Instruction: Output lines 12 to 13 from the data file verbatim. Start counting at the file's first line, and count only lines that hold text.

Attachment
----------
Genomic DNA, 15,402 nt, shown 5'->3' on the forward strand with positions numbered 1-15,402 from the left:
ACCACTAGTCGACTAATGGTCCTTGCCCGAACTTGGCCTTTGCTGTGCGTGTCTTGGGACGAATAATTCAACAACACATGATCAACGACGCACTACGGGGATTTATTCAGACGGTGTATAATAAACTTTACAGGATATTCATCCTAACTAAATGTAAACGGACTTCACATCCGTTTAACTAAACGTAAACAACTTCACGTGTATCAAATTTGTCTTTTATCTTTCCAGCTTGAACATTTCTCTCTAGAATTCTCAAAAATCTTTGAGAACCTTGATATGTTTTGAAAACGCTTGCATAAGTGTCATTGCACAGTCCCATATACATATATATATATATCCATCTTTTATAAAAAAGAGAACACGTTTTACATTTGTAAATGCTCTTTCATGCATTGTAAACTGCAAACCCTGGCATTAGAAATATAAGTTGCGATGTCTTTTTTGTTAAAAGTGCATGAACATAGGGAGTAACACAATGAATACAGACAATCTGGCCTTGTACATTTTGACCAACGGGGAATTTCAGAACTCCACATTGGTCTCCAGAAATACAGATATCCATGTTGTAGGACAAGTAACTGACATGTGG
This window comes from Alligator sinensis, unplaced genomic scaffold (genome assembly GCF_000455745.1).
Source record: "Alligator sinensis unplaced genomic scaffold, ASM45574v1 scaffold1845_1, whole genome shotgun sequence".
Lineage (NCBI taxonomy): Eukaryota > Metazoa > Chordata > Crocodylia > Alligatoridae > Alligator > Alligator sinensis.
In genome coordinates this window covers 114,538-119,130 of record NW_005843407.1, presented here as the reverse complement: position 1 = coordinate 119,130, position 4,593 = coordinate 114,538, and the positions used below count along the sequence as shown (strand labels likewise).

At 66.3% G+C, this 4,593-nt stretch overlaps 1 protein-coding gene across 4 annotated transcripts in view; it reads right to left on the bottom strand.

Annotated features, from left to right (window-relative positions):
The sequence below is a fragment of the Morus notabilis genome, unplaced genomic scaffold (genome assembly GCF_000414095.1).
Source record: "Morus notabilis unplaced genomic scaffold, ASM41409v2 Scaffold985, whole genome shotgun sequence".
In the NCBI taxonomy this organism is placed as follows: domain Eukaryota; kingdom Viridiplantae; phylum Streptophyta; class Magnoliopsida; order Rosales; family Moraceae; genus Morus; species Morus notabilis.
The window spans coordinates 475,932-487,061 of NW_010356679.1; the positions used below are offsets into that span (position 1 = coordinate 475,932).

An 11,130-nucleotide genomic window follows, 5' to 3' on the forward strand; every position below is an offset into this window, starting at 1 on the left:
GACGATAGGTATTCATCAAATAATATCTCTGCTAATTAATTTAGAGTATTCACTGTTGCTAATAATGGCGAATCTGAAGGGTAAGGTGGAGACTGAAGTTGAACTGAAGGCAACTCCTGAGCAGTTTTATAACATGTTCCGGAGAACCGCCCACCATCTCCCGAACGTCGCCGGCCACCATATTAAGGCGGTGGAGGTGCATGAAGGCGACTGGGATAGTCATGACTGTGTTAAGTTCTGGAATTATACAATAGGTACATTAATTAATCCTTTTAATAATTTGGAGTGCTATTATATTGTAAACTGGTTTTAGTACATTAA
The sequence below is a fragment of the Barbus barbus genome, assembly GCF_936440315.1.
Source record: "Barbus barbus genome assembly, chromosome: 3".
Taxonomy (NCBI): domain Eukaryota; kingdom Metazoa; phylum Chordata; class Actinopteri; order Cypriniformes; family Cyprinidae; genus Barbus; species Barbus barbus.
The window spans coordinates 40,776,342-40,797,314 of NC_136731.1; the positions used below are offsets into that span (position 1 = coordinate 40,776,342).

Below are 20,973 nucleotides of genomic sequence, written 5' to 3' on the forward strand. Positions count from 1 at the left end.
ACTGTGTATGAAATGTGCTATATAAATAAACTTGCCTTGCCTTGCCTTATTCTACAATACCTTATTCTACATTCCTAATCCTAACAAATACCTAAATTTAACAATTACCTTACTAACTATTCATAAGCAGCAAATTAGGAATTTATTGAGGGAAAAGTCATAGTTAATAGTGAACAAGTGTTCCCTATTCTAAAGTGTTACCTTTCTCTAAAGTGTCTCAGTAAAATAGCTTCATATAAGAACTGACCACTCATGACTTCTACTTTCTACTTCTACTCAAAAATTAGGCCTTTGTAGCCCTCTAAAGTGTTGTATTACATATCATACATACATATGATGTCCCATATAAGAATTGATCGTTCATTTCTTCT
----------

The window spans coordinates 475,932-487,061 of NW_010356679.1; the positions used below are offsets into that span (position 1 = coordinate 475,932).

An 11,130-nucleotide genomic window follows, 5' to 3' on the forward strand; every position below is an offset into this window, starting at 1 on the left: